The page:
The Clio Prizes
John Sandlos, Hunters At The Margin: Native People and Wildlife Conservation in the Northwest Territories. University of British Columbia Press, 2007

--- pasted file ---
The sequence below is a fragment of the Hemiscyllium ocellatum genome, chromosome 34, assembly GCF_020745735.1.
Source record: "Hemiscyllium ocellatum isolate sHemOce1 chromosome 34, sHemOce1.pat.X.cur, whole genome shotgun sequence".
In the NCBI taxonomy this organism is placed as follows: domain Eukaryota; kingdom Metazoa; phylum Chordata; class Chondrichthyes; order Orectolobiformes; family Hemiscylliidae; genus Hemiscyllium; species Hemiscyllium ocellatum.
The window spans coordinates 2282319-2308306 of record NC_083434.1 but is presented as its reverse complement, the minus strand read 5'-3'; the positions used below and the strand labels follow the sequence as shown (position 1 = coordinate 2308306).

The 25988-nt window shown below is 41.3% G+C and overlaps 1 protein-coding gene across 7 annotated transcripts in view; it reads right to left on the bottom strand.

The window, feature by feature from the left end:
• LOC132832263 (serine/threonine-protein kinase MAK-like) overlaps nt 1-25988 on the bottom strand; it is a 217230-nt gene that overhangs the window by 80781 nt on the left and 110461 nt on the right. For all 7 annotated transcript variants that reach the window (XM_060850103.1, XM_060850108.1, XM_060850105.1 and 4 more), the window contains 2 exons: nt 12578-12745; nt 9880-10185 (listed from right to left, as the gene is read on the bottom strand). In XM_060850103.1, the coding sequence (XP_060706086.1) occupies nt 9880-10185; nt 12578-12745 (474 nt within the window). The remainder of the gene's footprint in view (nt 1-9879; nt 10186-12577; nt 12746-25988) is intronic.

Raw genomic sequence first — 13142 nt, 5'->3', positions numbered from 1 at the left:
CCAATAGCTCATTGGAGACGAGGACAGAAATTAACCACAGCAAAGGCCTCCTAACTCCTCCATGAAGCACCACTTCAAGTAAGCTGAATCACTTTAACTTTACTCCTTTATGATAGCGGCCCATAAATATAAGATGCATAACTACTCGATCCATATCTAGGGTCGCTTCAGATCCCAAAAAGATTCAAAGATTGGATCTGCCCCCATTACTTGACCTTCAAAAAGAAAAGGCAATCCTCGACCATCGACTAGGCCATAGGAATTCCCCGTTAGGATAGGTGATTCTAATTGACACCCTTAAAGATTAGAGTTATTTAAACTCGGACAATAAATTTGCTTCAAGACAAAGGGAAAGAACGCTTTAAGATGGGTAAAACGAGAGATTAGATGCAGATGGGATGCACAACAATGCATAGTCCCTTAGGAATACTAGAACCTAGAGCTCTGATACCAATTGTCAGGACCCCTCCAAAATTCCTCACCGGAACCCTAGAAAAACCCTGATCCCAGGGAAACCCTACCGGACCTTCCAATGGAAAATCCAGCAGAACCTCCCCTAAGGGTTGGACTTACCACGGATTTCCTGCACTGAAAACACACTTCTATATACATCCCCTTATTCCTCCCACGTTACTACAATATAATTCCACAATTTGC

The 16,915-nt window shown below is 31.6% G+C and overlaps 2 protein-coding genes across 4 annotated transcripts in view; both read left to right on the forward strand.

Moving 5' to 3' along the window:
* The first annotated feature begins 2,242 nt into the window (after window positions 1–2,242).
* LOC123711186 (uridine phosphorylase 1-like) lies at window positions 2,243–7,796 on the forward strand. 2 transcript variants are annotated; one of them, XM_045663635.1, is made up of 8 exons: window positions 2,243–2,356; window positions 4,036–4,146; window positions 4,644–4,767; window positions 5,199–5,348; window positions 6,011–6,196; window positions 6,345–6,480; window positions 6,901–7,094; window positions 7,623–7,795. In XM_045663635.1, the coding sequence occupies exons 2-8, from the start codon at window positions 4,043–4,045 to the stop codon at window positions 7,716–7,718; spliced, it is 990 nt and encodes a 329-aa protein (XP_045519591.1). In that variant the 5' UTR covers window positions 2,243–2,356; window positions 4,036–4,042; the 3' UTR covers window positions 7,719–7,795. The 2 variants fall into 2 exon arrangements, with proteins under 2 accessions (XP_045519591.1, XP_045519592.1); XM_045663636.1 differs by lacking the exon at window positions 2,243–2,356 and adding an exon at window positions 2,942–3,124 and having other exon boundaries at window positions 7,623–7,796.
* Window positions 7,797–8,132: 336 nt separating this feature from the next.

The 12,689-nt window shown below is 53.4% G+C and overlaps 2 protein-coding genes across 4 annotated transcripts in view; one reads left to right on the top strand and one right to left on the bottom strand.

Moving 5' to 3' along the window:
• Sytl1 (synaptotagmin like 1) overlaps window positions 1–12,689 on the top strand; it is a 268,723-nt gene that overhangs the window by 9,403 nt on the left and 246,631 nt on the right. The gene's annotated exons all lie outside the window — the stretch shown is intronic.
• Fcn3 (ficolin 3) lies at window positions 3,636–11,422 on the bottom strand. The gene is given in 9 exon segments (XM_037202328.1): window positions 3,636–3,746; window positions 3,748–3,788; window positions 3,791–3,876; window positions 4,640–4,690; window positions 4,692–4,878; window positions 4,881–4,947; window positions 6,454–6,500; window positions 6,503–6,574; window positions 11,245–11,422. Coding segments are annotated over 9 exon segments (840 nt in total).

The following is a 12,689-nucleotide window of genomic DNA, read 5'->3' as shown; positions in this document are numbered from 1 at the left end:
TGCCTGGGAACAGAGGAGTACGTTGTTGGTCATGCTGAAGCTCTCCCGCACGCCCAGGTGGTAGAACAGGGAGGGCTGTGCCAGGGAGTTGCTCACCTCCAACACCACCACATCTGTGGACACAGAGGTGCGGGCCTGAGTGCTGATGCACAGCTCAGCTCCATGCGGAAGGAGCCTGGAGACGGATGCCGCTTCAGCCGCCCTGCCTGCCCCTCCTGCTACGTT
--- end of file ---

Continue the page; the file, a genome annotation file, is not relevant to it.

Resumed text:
Hunters At The Margin is a richly detailed, well researched, and insightfully argued book. John Sandlos convincingly demonstrates the Canadian government’s determination to colonize the northern landscape, and Canada’s Northern Aboriginal people in an effort to limit their abilities not only to hunt, but to pursue their traditional lifeways. During the early twentieth-century, the federal government’s desire to expand their control over conservation, particularly with respect to wood bison, muskox and caribou conflicted with the interests of the Cree, Inuit and Dene of the Northwest Territories. The establishment of national parks, game sanctuaries and hunting regulations severely disrupted traditional patterns leaving Northern Aboriginal Canadians to pursue unstable employment possibilities and to live in communities overseen by government officials. This system of surveillance ultimately deprived traditional hunters of their freedom to roam the land and live independently. John Sandlos presents a well-balanced narration of the voices of early conservationists, of government officials, and of Aboriginal leaders, all of whom claimed to have a stake in northern wildlife management. Those most affected by this new intervention, the northern peoples themselves, frequently opposed and resisted the government policies. The author’s skillful elucidation of this set of tensions serves as a potent reminder of the federal government’s disregard for Northern Aboriginal people, and the dreadful costs that resulted. We are also reminded of how environmental history can provide a rich tapestry through which to understand human action, and, in this case human error.